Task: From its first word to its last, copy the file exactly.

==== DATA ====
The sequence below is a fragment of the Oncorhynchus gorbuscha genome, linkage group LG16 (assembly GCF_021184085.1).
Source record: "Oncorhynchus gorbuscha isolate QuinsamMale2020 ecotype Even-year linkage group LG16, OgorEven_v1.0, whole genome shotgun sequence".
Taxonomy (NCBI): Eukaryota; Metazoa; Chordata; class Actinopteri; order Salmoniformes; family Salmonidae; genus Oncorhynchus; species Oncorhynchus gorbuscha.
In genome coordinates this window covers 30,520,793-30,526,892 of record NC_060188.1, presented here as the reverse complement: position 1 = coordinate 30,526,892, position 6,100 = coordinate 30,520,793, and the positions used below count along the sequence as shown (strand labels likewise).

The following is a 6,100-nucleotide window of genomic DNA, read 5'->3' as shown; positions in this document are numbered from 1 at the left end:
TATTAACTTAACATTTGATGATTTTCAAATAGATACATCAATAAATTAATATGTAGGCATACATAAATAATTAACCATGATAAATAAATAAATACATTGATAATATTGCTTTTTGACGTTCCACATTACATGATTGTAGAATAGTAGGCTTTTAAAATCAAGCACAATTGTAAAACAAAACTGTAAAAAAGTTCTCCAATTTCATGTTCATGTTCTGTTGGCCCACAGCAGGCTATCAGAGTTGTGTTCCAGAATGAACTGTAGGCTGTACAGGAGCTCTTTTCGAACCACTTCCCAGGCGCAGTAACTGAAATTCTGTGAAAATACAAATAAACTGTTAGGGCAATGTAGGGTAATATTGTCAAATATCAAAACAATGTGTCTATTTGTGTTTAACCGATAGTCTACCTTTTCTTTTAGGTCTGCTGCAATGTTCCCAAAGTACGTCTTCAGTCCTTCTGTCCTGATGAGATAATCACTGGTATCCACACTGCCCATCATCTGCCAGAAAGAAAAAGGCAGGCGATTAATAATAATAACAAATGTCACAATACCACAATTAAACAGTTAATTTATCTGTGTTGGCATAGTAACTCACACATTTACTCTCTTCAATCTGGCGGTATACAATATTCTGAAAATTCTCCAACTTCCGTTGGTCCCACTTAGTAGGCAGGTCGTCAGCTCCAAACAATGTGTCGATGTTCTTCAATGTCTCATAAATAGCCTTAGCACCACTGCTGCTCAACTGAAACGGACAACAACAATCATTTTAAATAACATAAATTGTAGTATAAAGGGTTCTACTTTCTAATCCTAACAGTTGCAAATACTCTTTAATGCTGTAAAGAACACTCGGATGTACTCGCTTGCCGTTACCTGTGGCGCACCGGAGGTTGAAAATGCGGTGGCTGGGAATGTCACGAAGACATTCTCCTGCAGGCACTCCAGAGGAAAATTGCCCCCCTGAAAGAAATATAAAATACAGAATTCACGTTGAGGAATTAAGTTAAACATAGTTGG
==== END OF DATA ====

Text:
The sequence below is a fragment of the Oncorhynchus gorbuscha genome, linkage group LG16 (assembly GCF_021184085.1).
Source record: "Oncorhynchus gorbuscha isolate QuinsamMale2020 ecotype Even-year linkage group LG16, OgorEven_v1.0, whole genome shotgun sequence".
Taxonomy (NCBI): Eukaryota; Metazoa; Chordata; class Actinopteri; order Salmoniformes; family Salmonidae; genus Oncorhynchus; species Oncorhynchus gorbuscha.
In genome coordinates this window covers 30,520,793-30,526,892 of record NC_060188.1, presented here as the reverse complement: position 1 = coordinate 30,526,892, position 6,100 = coordinate 30,520,793, and the positions used below count along the sequence as shown (strand labels likewise).

The following is a 6,100-nucleotide window of genomic DNA, read 5'->3' as shown; positions in this document are numbered from 1 at the left end:
TATTAACTTAACATTTGATGATTTTCAAATAGATACATCAATAAATTAATATGTAGGCATACATAAATAATTAACCATGATAAATAAATAAATACATTGATAATATTGCTTTTTGACGTTCCACATTACATGATTGTAGAATAGTAGGCTTTTAAAATCAAGCACAATTGTAAAACAAAACTGTAAAAAAGTTCTCCAATTTCATGTTCATGTTCTGTTGGCCCACAGCAGGCTATCAGAGTTGTGTTCCAGAATGAACTGTAGGCTGTACAGGAGCTCTTTTCGAACCACTTCCCAGGCGCAGTAACTGAAATTCTGTGAAAATACAAATAAACTGTTAGGGCAATGTAGGGTAATATTGTCAAATATCAAAACAATGTGTCTATTTGTGTTTAACCGATAGTCTACCTTTTCTTTTAGGTCTGCTGCAATGTTCCCAAAGTACGTCTTCAGTCCTTCTGTCCTGATGAGATAATCACTGGTATCCACACTGCCCATCATCTGCCAGAAAGAAAAAGGCAGGCGATTAATAATAATAACAAATGTCACAATACCACAATTAAACAGTTAATTTATCTGTGTTGGCATAGTAACTCACACATTTACTCTCTTCAATCTGGCGGTATACAATATTCTGAAAATTCTCCAACTTCCGTTGGTCCCACTTAGTAGGCAGGTCGTCAGCTCCAAACAATGTGTCGATGTTCTTCAATGTCTCATAAATAGCCTTAGCACCACTGCTGCTCAACTGAAACGGACAACAACAATCATTTTAAATAACATAAATTGTAGTATAAAGGGTTCTACTTTCTAATCCTAACAGTTGCAAATACTCTTTAATGCTGTAAAGAACACTCGGATGTACTCGCTTGCCGTTACCTGTGGCGCACCGGAGGTTGAAAATGCGGTGGCTGGGAATGTCACGAAGACATTCTCCTGCAGGCACTCCAGAGGAAAATTGCCCCCCTGAAAGAAATATAAAATACAGAATTCACGTTGAGGAATTAAGTTAAACATAGTTGG